American Corporate Law: What International Lawyers Need to Know


Organizing Businesses in the U.S. - Things you need to know

  • The importance of disclosure and transparency
  • Freedom of agreement and freedom of contract - the right to make bad decisions
  • Fiduciary responsibility
  • Regulating against harm - good faith and reasonable care
  • Protecting shareholders and the public - profit vs. public interest
  • Risk management

The Role of the Lawyer

  • Counsellor, draftsman and corporate planner
  • Advising the corporation and its directors - Duty to whom?
  • What does an ideal corporate lawyer look like?

Cross Border Issues

  • Problems of language and substance
  • Differences between jurisdictions
  • Is standardization realistic?

Duration: 75 minutes


  • $50 - Member recorded
  • $80 - Non-member recorded
  • $200 - All 5 Webinars - Member live recorded
  • $320 - All 5 Webinars - Non-member recorded

About the Speaker

Stanley Siegel
Professor of Law Emeritus
New York University School of Law

Professor Siegel is a graduate of the NYU Stern School and Harvard Law School. Following three years with the Air Force General Counsel's Office, he joined the University of Michigan Law School faculty. There he was the draftsman of the Michigan Corporation Law and later served as a partner of a major law firm. He returned to the academic world as a professor at UCLA Law School, and came to NYU School of Law in 1986. At the Law School, Professor Siegel introduced the course in Corporate Finance, one of the first such courses centered on contemporary financial theory offered in a law school curriculum in the United States. In 1993, he joined the newly-established Central European University in Budapest as one of its founding faculty members. He has also been a visiting professor at Stanford, the University of London, the University of Konstanz, and Tel Aviv University. As an active member of both the legal and accounting professions, Professor Siegel serves as the liaison on international accounting matters between the American Bar Association and the FASB.

About the Interviewer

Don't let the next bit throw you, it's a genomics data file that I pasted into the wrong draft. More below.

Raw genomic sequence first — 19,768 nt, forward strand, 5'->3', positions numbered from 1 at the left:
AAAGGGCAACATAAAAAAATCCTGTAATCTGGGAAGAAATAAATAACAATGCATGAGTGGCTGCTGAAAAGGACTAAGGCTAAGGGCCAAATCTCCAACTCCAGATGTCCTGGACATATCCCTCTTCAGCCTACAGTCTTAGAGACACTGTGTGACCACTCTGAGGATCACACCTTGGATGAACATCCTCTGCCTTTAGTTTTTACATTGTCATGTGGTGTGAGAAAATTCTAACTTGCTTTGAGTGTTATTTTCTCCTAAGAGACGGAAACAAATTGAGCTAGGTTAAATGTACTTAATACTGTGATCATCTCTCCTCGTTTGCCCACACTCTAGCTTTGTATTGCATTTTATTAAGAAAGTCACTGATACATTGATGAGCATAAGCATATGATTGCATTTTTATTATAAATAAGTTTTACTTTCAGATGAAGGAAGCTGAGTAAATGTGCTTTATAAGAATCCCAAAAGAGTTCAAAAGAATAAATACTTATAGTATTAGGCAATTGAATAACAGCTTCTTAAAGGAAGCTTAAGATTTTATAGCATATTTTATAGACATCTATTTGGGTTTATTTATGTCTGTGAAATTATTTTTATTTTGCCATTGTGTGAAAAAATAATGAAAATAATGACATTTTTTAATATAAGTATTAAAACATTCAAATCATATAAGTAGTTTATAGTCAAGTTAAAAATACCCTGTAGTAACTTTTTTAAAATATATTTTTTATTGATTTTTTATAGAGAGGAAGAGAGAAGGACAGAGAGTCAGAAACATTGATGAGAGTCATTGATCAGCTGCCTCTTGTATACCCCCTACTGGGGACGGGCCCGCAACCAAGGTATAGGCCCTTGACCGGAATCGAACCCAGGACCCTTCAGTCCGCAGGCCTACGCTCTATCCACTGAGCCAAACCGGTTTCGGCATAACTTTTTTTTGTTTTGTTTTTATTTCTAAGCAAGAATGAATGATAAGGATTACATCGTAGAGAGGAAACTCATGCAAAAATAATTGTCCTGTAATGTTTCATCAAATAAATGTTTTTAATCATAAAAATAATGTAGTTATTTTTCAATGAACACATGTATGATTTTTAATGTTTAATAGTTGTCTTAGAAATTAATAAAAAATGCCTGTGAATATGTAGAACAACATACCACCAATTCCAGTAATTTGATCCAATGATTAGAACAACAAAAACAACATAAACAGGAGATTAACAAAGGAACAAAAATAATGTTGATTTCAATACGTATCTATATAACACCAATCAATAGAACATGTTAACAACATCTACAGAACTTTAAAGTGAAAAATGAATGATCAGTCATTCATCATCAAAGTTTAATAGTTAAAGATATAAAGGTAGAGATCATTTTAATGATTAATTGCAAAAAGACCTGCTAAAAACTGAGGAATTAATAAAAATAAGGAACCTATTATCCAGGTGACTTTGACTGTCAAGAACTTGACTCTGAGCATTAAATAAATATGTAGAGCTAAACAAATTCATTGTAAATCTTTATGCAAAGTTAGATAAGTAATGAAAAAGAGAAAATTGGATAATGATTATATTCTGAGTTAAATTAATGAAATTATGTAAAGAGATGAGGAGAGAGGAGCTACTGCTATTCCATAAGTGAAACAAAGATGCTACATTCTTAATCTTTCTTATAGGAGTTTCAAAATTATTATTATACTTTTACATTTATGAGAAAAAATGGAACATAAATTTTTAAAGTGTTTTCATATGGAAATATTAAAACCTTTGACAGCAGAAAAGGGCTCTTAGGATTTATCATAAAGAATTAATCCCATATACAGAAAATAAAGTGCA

Mark P. Smith
Director, Southwestern Institute for International and Comparative Law and Vice President, The Center for American and International Law

Mark Smith is Vice President of The Center for American and International Law. He serves as Dean of The Center’s Academy of American and International Law, and directs The Center’s Southwestern Institute for International and Comparative Law and its Institute for Law and Techology. He is also responsible for the Center’s programs on Actual Innocence. Mark previously was the Executive Director of The West Virginia State Bar and served as Assistant to the Executive Director of the American Bar Association. He has chaired the Dallas Committee for International Visitors and was President of the Volunteer Center of Collin County. He has taught public sector strategic planning and contemporary American conflicts at the University of Texas at Dallas and served on the Board of the World Affairs Council of Dallas/Fort Worth. Mark received an undergraduate degree from Princeton University and a law degree from Yale University.

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CLE Credits

Certificates of Attendance

Certificates of attendance will be provided to all attendees, provided that the attendee remains logged in during the webinar, and completes certain prompts which will appear on the attendee’s screen for 30 seconds at intervals during the webinar.

MCLE Credit

Texas Course Number 901301309. This course has been approved for Minimum Continuing Legal Education credit by the State Bar of Texas Committee on MCLE in the amount of 1 credit hour, of which no credit hours will apply to ethics/professional responsibility credit. SWIICL will not be filing this course with any state or country CLE/CPD organization apart from the State Bar of Texas, and attendees must make their own enquiries with their own regulatory organization as to whether the uniform certificate of attendance provided on completion of this course will be recognized by that body for MCLE purposes.

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Other Information

Nondiscriminatory Policy

The Center for American and International Law does not discriminate on the basis of race, color, sex, religion, national origin, age, disability, veteran status or any other protected status in educational activities, scholarship programs or admissions.

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